I am new to Civil3D and working in pipe networks, and at a new firm (have an LDD and architectural [trained in Revit] background). Typically, we have an existing file which contains all exisitng topo and surface info; a grading file which contains the alignments, profiles, and grading surface; and the design file which contains the design layout and line work. The files are referenced with data shortcuts or xref as needed. Users have just been drawing everything in the layout and in profile with linework, labels, etc. so I'm trying to get pipe networks in place here.
What is the best way and file in which to create a pipe network and draw the pipes/structures in profile? If I draw the pipe network in the design file, I have to create a reference for the network in to the grading file and then draw in profile there because in the design file I am not given the option to "draw in profile". Is it best just to draw the network in the same file as the profile is created in? Is there a better way to break up the file structure to ease use by multiple users?
Any suggestions are welcome - thanks!
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We keep the Pipe Networks in separate source drawings here and Data Reference in any alignments, surfaces & profiles that will be associated to the PN into this drawing using Data Shortcuts.
One of the benefits in doing it this way is the ability to have someone working on the Grading etc. while another user is working on the Pipe Networks. On large projects we sometimes split the Pipe Network up by street or utility type depending on how many designers may be working on the project at one time etc.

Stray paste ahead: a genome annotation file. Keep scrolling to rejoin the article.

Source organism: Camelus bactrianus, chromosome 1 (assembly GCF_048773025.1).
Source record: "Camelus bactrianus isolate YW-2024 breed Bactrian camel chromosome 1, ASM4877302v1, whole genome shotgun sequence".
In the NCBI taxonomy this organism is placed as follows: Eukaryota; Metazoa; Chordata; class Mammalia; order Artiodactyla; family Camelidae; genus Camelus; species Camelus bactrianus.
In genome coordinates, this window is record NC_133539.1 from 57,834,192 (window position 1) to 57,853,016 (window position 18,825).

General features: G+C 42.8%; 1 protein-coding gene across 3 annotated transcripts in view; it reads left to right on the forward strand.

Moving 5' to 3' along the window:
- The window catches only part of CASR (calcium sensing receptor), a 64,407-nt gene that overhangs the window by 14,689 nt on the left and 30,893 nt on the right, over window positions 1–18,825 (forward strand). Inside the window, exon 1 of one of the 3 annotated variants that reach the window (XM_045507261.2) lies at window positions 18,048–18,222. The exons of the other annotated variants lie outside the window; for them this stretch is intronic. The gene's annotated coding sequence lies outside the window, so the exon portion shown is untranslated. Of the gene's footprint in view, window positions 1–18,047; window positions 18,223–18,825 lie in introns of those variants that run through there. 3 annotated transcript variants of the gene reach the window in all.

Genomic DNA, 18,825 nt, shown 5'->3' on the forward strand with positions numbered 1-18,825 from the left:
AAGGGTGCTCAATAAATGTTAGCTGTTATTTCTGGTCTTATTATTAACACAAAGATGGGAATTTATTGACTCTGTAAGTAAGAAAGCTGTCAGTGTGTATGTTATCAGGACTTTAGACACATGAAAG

Ditto what Jay_B said. Create pipe alignments, networks, and profiles in a separate drawing file. We use different files for storm networks, for wastewater networks, and for potable water as well.
Be advised that when you make revisions in your base pipe network file, and you synchronize it to other files that have that pipe network data referenced in them, the revised part (and this is more of a structure problem), will update in the referenced file BUT NOT THE STYLE. In other words, if you swap, say, a manhole for an inlet, the files that have the network referenced in will still show the inlet as the old manhole. The information (including name and description) will update, but the style will continue to look like the original part.
For this reason, we reference all our pipe networks into a single UTILITY file and Xref that into the plan sheets. If you make a change to the base pipe network file you only have to update that style in the single UTILITY file and it will propogate through the sheet set.